Barrett Martin: Musical Artifacts and Seattle Punk
BM: I always kind of liked indigenous world music because of its musical primacy and its natural organic quality. I think as a child it started with my dad's collection of Latin Jazz and other exotic sounding albums that I was too young to remember. I remember him playing Hawaiian music, for example. Then my parents moved to Australia for several years and when I would go visit them I would hear Aboriginal music, and later when I went to New Zealand, I would hear Maori singing. I kept traveling on my own, to West Africa to study Wolof Griot drumming in Senegal, and Ewe drumming in Ghana. Another year I went to Cuba, and the year after that I did two extended tours of Brazil.
I eventually went back to graduate school and did my master's degree field work in the Peruvian Amazon working with the indigenous Shipibo people, which was an all-vocal culture with no drumming whatsoever. In graduate school I also worked with the Iraqi master musician Rahim Alhaj, and I learned some basic Arabic music theory, which deeply influenced the way I thought about music. Generally speaking, my growing interest in world music came from me visiting those places and experiencing the music first hand, in the field. I studied anthropology and ethnomusicology in graduate school at the academic level, but in reality, I just love to listen to a great Salsa band, or a singing Shipibo shaman, or a Fela Kuti record, or whatever musical mood strikes me on a given day.
AAJ: How would you say that your study of indigenous and folkloric music has influenced your own playing?
BM: Well, certainly all the different drumming systems I have studied have influenced the way I play the drum set. I've added a lot of rhythms and grooves that I would have otherwise never tried in the conventional Western way of playing. As a composer and songwriter, I think my exposure to world music, and jazz before that, has given me alternative ideas to the rock and pop structures. I mean, all the different scalar possibilitiesArabic maqams and Indian ragas, for example; African, Cuban, and Brazilian rhythmic sub-structures, and the way a melody can work over the top of a complex series of changesall of that has influenced the way I think and write about music, forever. I mean, when you really think about it, all the greatest songwriters and composers eventually investigate world music because they see how infinite and wonderful it is, and they want to keep learning and growing. From Bartók and his Hungarian folk melodies to Paul Simon and Peter Gabriel, the greatest writers always get into world music eventually.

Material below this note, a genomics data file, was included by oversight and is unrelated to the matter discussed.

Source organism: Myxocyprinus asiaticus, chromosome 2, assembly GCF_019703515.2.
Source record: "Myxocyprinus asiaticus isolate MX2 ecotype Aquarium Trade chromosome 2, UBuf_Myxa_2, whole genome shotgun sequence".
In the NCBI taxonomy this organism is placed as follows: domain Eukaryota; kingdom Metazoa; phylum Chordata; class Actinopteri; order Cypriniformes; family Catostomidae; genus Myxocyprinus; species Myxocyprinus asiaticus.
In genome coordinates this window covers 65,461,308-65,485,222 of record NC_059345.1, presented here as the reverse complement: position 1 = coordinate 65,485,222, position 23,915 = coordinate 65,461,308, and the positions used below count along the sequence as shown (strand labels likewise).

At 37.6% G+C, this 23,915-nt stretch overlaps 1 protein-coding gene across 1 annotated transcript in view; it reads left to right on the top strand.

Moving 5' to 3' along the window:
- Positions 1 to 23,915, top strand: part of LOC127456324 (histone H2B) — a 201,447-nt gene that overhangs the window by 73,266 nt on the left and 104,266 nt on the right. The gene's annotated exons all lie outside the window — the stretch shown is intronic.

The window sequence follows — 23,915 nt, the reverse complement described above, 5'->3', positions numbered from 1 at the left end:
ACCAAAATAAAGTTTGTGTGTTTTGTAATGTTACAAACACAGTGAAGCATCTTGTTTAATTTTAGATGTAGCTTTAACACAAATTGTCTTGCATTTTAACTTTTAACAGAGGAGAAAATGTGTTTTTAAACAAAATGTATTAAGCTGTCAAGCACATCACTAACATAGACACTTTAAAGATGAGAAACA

AAJ: Do you have any suggestions for people who are trying to succeed as musicians?
BM: I get asked this question all the time, and all I can say is this: if you know you are going to be a musician no matter what, then you stay on the musical path no matter what. Literally, no matter what happens to you, the good and the bad, all of these things forge your spirit and character into becoming a great musician. Your life is your music. You don't just do music for a period of time when it's easy, you do it through the thick and thin. Those are the musicians I admire the most, the ones who stuck it out. At an essential, mystical level, you are the music and the music shapes you over time. It's a lifelong pursuit, perhaps a many lifetimes pursuit. Being a musician is a sacred responsibility, so remember that. You are doing the highest art.
AAJ: Are you satisfied with where you are now as a player?
BM: Satisfied yes, but I'm always trying to learn new things and evolve my playing and composing. On any given night, in any given city in the world, I can go out and see a drummer better than me. It's not hard to do. I just go to the best jazz club and I'll see someone much better than me. On the other hand, each of us has a particular style and way of playing and I don't see a lot of drummers who play the way I do, very few actually. I just try to get better at the way I play drums, evolving my style of playing, improving my technique and taste. That's all anyone can do, whatever instrument they play.
Walking Papers, Walking Papers (Sunyata Records, 2012)
Screaming Trees, Last Words: The Final Recordings (Sunyata Records, 2011)
Mad Season, Above (Columbia, 1994)
Screaming Trees, Sweet Oblivion (Epic, 1992)
Skin Yard, 1000 Smiling Knuckles (SST/Cruz, 1991)
Thin Men, A Round Hear (Ensign, 1989)
Page 1: Jason Tang
Page 2: Stephanie Savoia